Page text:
In 1956, a new leader of the Communist Party of the USSR, Nikita Khrushchev, gave a secret speech to his Party's 20th Congress admitting that Stalin killed millions of innocent people, including dedicated revolutionaries, by accusing them of false charges.  This stunned the entire Communist movement. In Poland and Hungary workers rose against their Stalinist rulers. Many communists everywhere left their parties; others began to criticize their leaders and policies. A disintegration process of the entire communist movement started. In 1991 the USSR - and most one-party states - dismantled themselves by decrees of their own parliaments - without civil war. No regime in history had disappeared like this.  Citizens of one-party states refused to defend them despite the benefits their state-owned economy conferred on them.

After WW2 struggles for independence started in all British, French, Belgian, Portuguese and Dutch colonies in Asia and Africa. Some freedom fighters were nationalists, some were Marxists. Both wanted independence but the Marxists wanted a state-owned, planned, economy. Countries like Korea and Vietnam became divided into two, in the north - a state-owned economy. In the south - a BB economy. When supporters of state-owned economy in the South won elections their opponents set up a military dictatorship. War between North and South started. The North could have won easily but USA, Britain, and France, rushed to help the South. In the Korean War (1950-1953) they saved the south.  In the Vietnam War (1954-1975) they lost. Today state-owned economies exist in one-party states like China, Cuba, Vietnam and North Korea.   Most people there oppose the one-party system. 

Lenin’s ban on opposition in the party was duplicated in every department of his BG state, economy, municipalities, Army, and by all Communist parties everywhere. Lack of opposition increased inefficiency, corruption, conspiracy. Lenin banned opposition not as an emergency during the civil war (1919-1921) but after winning the civil war when his party began to set up its new BG state. He believed he possessed the 'Objective Truth' about history and that all other views of history were wrong - and harmful; hence those holding them must be excluded from politics. After Lenin's ban on opposition communists had to keep their real thoughts to themselves and became yes-men parroting their leaders, or conspirators plotting secretly to overthrow them - or both. Leaders and policies could not be criticized openly and replaced. Policies that failed persisted due to lack of criticism. Subordinates trying to please superiors fed them false reports. Dishonesty became standard practice. This caused damage, waste and accidents, like the worst nuclear accident in history at the Chernobyl nuclear power plant in 1986. It emitted more radiation than the Hiroshima bomb. Shortly after the accident one worker told a foreign TV reporter:

" The work ethic in the USSR is based on lies. An employee of the State cares more about pleasing his superiors than about his actual work. He will report "as if" his work was fulfilled according to the plan. "As if'" is called in the USSR "Pakazukha".  This means that no Superior is interested in the real work of his subordinates. All he cares about is their written report about their work. He has no means to check their work.  A worker can check the work of another worker but the Director of a factory cannot check the work of his workers. What matters to him is that they provide him with a signed report saying they fulfilled their work according to the plan. This relieves him of responsibility. If charged with negligence he can blame his subordinates. It goes like this all the way to the top. Lower ranks write reports to higher ranks, and so on. There is no way superiors can check the veracity of the reports of their subordinates. The main aim is that the paperwork will be OK.  That the reports will show the plan was fulfilled.  Nobody is interested in what really goes on but even if someone were there is no way he could check it. "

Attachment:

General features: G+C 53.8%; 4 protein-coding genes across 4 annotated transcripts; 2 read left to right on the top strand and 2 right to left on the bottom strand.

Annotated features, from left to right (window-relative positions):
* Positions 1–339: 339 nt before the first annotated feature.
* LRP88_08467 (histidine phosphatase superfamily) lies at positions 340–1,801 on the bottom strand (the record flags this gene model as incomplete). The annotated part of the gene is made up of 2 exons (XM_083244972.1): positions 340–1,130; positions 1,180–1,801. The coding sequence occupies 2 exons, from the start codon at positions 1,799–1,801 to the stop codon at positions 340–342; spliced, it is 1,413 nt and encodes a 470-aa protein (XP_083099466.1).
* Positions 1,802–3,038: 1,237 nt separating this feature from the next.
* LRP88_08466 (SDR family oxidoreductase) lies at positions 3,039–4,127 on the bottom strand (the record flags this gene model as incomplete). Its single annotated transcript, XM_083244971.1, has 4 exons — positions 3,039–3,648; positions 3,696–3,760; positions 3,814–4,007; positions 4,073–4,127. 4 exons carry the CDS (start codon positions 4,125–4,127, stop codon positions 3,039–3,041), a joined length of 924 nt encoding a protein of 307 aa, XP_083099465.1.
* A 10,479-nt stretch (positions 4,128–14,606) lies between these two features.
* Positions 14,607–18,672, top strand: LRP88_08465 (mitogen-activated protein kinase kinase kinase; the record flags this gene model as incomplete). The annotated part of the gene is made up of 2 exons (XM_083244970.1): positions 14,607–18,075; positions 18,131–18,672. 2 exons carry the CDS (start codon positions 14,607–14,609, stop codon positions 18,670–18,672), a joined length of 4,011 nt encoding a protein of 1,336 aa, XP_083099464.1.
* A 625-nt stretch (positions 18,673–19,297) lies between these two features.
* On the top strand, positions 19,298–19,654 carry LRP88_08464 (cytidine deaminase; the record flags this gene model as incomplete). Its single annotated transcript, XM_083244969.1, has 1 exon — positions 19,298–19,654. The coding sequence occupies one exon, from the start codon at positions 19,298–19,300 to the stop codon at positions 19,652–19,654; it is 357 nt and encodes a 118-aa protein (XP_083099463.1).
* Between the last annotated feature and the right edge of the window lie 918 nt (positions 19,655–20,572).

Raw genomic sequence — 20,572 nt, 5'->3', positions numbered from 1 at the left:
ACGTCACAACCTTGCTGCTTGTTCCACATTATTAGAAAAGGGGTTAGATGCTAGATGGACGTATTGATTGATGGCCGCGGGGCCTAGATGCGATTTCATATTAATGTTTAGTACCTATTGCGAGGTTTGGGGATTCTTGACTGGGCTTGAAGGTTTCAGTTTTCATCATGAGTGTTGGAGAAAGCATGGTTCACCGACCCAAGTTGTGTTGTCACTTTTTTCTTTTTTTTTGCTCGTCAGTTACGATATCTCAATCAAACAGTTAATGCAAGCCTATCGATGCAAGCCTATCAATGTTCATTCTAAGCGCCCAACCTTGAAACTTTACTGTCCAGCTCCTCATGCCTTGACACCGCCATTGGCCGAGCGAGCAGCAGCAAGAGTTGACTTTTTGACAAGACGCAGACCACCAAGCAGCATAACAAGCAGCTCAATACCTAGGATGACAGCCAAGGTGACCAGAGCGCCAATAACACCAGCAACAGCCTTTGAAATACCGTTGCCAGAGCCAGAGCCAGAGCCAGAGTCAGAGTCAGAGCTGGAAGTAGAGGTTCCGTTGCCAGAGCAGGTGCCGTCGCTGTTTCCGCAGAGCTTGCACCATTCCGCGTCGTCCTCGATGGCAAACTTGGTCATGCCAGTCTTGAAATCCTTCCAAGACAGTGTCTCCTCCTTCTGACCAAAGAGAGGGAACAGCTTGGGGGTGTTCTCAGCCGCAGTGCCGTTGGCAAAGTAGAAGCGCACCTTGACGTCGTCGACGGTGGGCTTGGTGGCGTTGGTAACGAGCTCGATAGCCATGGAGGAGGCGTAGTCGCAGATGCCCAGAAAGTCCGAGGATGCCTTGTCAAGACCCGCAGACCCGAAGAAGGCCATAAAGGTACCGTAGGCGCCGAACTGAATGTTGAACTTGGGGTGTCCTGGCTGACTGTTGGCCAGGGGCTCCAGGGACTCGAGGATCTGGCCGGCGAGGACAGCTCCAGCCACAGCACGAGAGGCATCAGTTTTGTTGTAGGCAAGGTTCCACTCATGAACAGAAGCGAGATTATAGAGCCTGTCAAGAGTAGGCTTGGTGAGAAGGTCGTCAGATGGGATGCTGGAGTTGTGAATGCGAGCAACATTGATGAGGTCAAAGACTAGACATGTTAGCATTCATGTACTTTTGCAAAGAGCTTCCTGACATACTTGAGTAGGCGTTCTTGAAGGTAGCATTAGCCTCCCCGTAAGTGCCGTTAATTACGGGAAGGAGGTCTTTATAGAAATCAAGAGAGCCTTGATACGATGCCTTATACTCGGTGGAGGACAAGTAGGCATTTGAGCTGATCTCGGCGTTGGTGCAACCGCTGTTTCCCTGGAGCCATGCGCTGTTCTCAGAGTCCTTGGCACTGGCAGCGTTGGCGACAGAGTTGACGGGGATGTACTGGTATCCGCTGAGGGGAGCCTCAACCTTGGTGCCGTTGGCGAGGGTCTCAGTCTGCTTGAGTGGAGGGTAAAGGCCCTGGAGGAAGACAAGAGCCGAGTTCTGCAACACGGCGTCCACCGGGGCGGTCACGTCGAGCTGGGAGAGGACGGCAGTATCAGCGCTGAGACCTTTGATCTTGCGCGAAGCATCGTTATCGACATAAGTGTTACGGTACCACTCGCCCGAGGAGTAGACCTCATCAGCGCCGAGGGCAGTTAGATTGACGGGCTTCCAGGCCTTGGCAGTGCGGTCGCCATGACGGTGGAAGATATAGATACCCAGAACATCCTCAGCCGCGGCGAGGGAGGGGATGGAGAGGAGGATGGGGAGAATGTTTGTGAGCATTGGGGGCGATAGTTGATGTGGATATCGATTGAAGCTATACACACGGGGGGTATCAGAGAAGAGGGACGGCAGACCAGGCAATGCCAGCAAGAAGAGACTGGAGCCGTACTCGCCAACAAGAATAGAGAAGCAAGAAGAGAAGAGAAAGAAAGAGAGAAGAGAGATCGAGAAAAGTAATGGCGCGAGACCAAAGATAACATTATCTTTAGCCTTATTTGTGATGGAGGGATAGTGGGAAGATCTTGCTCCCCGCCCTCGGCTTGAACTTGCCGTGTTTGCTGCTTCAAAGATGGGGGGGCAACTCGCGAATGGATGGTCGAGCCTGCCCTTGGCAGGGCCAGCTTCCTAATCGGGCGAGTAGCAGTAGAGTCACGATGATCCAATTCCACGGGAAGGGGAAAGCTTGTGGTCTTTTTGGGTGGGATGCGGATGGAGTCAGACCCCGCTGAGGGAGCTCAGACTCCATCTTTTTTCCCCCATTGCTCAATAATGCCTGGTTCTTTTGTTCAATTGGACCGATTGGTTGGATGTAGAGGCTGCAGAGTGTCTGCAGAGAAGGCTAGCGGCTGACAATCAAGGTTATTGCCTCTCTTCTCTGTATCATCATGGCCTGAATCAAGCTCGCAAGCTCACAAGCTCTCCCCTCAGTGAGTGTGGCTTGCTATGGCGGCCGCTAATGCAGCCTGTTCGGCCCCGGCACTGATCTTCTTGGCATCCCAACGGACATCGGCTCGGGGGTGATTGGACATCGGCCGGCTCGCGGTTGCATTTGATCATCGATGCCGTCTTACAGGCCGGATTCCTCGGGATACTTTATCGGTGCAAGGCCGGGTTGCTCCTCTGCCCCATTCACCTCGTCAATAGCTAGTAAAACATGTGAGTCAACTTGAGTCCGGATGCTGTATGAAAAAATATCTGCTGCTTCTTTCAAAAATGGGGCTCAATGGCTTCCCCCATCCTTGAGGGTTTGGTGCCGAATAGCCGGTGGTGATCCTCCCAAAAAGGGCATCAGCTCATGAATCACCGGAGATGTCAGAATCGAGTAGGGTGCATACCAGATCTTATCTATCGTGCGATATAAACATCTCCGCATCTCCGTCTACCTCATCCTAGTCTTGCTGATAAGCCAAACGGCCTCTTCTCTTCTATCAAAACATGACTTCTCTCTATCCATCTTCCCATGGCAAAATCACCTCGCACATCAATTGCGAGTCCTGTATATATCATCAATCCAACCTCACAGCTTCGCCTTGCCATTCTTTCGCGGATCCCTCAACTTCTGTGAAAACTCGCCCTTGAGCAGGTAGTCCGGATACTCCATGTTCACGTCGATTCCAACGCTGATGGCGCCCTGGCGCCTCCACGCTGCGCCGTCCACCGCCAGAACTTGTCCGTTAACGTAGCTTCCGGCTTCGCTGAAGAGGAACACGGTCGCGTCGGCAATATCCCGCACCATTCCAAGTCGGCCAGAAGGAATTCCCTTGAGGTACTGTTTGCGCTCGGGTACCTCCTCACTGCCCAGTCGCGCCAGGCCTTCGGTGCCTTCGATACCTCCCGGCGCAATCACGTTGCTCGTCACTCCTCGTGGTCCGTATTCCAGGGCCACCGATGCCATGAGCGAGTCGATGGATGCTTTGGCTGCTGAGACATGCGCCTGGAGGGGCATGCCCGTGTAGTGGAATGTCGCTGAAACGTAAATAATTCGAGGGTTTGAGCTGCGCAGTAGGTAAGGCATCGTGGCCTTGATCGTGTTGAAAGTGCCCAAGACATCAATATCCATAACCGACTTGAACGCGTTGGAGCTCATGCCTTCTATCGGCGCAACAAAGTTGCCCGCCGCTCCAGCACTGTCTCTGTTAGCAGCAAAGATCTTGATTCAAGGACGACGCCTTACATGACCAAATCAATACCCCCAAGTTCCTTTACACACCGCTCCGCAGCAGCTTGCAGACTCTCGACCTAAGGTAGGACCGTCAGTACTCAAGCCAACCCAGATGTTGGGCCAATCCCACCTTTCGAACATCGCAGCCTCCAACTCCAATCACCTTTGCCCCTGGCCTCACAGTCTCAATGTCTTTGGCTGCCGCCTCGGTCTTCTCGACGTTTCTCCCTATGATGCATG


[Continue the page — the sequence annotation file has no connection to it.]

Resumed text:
This practice originated in the Party, not in the economy. Appointing managers whose loyalty was to the Party rather to their job - and forbidding criticism - ruined the state-owned economy. It spread conspiracies, inefficiency, workers apathy, and hindered their elimination. When the BG States collapsed so did their economies. Many conclude this proves the non-viability of every socialized economy. This reasoning is flawed. What collapsed was one form of socialized economy namely - BG management by Party-appointed managers and ban on worker’s criticism.  Had the workers themselves managed their factories - as Kollontai and the "Workers Opposition” proposed in 1920 - "Pakazukha" would have been impossible.

Some people argue that even in a multi-party state like Britain the nationalized parts of the economy (railways, electricity, transport, coal, oil) were inefficient, lost money, and had to be sold to private owners to make them profitable. Analysis of this issue requires a detailed research.  Two points must be clarified:                                          1) which branches of a socialized economy should be run for profits and which       should be run as a public-service?                                                                                    2) As the Labour Party and the Conservatives Party alternated in power what damage did their conflicting policies inflict on the socialized part of the economy?